Saturday, February 5, 2011

Demonic Writing

The first venomous snake I caught was a Cottonmouth I had chased into a metal minnow bucket. The snake was a mere pup, not even a foot long, but I was very young myself being only five years old. The tactics I used were as simple as they were effective; I used the stick to herd the snake into the bucket, and then used the stick to close the lid, which had a spring snap on it. To me this was an epic victory of snake catching, and I assumed my parents would see this as my first step towards being a professional snake handler of some sort. As I carried the bucket back home, I thought this would propel me into the category of “Child Prodigy of Snake Catching” or something to that effect, not knowing any of the big words back then.
            When I arrived home my parents were entertaining the preacher and his wife, so you can imagine the scene when I walked in declaring I had a live Cottonmouth in the bucket I was holding. The snake was killed, and I fared only very slightly better than that. Far from seeing the event as an example of having some aptitude for herpetology, my parents instead viewed it as a close call with Death. I think I was a Senior in High School before they let me out of my room again.
            Most of the funerals in The South are held for people who were killed in car accidents, died from very unhealthy eating habits or smoking, and yet people have an ungodly fear of snakes and not cigarettes. I know the arguments that distinguish the two, and yes, it is a false comparison, but I think you can see where I’m going with this. We do fear those things that rarely harm us and we do not fear those things that most frequently kill us. The same people who will nearly hurt themselves getting out of a creek where a snake of undetermined species has just dropped into from a tree branch will cruise down the Interstate texting a friend while drinking a beer and holding the steering wheel with their knee as they try to get a wrapper off a Big Mac.
            When I began writing about Demons there were a lot of people who warned me I might be delving into a rather dangerous subject. After all, they argued, Demons really exist, and you might uncover something they would rather you not uncover, and who knows what might happen if you do. As I have yet to hear of anyone out there who was possessed by a Demon, or harmed by a Demon, or even so much as seen one in a zoo, I had to think the probability of a Demon taking umbrage at me writing about them had to be somewhere between Custer’s probability of winning an election of leadership with the Sioux and Janet Reno becoming Miss America. Not that the odds were absolute zero, mind you, but were so exceedingly close as for me not to lose any sleep taking my chances. Honestly, I would rather be possessed by a Demon than see Reno in the swimsuit portion of that contest.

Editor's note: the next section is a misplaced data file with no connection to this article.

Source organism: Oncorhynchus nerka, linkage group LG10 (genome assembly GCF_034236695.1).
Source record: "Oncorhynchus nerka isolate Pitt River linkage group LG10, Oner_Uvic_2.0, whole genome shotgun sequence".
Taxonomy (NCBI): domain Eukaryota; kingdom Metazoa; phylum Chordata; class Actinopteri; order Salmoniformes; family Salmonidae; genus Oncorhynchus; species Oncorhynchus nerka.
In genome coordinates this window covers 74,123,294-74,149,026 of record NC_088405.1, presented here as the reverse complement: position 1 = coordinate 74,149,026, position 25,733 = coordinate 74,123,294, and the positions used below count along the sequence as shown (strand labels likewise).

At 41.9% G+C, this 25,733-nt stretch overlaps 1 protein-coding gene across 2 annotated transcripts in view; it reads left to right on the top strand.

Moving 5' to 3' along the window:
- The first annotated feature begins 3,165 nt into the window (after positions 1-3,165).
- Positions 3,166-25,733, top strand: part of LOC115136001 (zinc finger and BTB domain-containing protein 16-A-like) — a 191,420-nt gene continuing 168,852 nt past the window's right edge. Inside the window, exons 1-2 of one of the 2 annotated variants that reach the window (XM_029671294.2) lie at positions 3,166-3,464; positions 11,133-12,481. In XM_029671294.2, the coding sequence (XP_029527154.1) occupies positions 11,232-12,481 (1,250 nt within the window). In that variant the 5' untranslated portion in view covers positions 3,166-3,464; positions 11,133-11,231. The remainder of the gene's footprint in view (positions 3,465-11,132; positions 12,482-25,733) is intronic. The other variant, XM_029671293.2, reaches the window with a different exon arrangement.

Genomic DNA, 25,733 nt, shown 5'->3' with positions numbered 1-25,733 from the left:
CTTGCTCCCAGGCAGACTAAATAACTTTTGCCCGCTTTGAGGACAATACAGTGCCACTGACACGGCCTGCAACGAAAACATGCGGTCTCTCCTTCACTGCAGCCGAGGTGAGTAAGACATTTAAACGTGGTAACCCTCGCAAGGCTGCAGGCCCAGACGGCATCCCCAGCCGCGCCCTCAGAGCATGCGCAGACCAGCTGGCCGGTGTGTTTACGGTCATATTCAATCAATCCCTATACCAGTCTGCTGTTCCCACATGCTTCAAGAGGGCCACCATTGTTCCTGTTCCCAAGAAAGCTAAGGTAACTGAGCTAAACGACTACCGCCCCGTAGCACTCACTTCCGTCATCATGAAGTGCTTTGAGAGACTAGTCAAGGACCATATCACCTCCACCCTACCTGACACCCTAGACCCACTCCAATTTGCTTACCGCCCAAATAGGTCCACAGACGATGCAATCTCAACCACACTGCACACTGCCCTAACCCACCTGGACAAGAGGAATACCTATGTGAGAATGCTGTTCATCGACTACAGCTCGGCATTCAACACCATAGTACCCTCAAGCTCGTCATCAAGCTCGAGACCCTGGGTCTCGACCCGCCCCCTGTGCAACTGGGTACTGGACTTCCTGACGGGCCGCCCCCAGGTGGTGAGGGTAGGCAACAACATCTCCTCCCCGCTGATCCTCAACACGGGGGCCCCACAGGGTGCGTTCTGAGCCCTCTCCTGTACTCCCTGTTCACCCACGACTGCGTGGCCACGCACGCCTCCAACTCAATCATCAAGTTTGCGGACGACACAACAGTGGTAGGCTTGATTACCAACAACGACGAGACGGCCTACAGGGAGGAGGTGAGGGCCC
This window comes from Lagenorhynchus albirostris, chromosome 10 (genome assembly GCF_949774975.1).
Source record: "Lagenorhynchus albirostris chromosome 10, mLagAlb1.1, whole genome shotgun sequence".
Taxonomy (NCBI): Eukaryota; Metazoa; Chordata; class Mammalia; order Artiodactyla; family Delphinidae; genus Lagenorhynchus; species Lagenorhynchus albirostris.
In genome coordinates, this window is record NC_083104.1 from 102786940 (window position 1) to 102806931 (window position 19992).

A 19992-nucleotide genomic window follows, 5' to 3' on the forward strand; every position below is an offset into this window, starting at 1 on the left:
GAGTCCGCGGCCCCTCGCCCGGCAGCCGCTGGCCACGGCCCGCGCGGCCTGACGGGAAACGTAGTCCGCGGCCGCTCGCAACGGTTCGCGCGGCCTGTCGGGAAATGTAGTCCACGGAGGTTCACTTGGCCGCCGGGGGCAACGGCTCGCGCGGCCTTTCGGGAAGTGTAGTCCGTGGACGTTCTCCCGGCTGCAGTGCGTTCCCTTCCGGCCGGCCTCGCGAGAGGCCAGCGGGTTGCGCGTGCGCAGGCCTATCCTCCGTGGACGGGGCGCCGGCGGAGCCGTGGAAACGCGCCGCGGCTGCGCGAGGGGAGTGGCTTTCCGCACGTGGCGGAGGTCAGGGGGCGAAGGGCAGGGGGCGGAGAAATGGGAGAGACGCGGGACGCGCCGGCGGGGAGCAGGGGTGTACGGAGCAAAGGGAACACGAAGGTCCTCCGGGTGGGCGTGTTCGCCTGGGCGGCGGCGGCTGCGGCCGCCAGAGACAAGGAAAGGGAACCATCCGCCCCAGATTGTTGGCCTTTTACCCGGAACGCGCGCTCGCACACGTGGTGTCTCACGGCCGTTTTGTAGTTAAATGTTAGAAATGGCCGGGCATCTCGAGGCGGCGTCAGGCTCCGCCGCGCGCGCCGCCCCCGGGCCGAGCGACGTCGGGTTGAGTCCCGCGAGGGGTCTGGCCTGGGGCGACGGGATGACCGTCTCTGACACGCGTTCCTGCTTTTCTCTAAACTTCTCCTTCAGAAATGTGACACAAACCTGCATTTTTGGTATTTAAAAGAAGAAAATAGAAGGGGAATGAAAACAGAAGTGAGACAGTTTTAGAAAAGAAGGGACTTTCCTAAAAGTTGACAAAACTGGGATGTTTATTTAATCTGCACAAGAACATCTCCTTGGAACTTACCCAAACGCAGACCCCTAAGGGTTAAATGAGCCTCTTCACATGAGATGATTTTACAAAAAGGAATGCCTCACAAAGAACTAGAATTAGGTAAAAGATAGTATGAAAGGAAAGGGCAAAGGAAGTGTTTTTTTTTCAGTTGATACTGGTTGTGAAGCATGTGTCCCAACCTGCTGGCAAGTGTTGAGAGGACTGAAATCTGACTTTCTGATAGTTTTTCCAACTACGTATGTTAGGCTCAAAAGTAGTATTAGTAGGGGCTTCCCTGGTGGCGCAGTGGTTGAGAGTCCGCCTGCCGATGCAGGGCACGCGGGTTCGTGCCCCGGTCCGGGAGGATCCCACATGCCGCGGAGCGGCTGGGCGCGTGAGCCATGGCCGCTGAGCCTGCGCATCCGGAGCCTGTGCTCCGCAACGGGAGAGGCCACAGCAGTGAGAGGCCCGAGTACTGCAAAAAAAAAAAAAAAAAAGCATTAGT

Some have suggested that my caviler attitude towards Demons might hasten the actions they might take against me. But this is an attitude gained from my previous experience with these creatures, and the experience of everyone I have ever known and that is zero. Should I fear writing about Santa Claus because Christmas will come and he will not? Should I fear writing about Hydras, or Yetis or women who really don’t give a damn about their shoe sizes in fear such mythical creatures might somehow harm me? I am a fairly rational human being. My research into Demons has been thorough enough to convince me those people who have written about Demons have fared no worse as far as possession goes as those who do not write about Demons. I have discovered, however, that writers do suffer from repossession far more than do those who do not attempt to write for a living.
            Yet suppose those out there who fear the worst are correct and I do suffer from the invasion of a Demon. How long do you think it might last inside me? I think it will get in, look around, and then realize there are safer places to hang out. Once it has to scroll through the cast of characters already laying claim to my mind and spirit, it will be forced to take a number, and wait in line. This is not fertile ground for anyone looking to drive someone insane, you know. Worse yet, if I was possessed, how in the hell would we really be able to make out the differences? I mean, other than that pea soup routine which I assume is pure Hollywood, what is it that a Demon does that would make my life any stranger? The worst fear I have is a Demon might possess me and then the poor thing might actually die of boredom. It would be like breaking into a house that didn’t have cable or anything good to eat in the kitchen not to mention anything valuable to steal.
            Of course, what the Demons really fear is me exposing them as real, you see that don’t you? Yes, a hick in South Georgia with a keyboard and a penchant for writing unearths some deeply mystical secret of the supernatural world and suddenly all three of his loyal readers know the one word of truth. That’s got to keep the nether regions up all night, I tell you. Maybe I’ll get enough people to fill up a small room to read about Demons and then… Damn, what exactly would we do? Invade Hell? Send an ambassador? Start going to Sunday School? I think even if I did hit upon some Great Truth, no one would believe me anyway, and the Demons wouldn’t raise a furry eyebrow at me. But if they were to offer me a bestselling novel or the secret to Tracy’s Mound…

Take Care,
Mike

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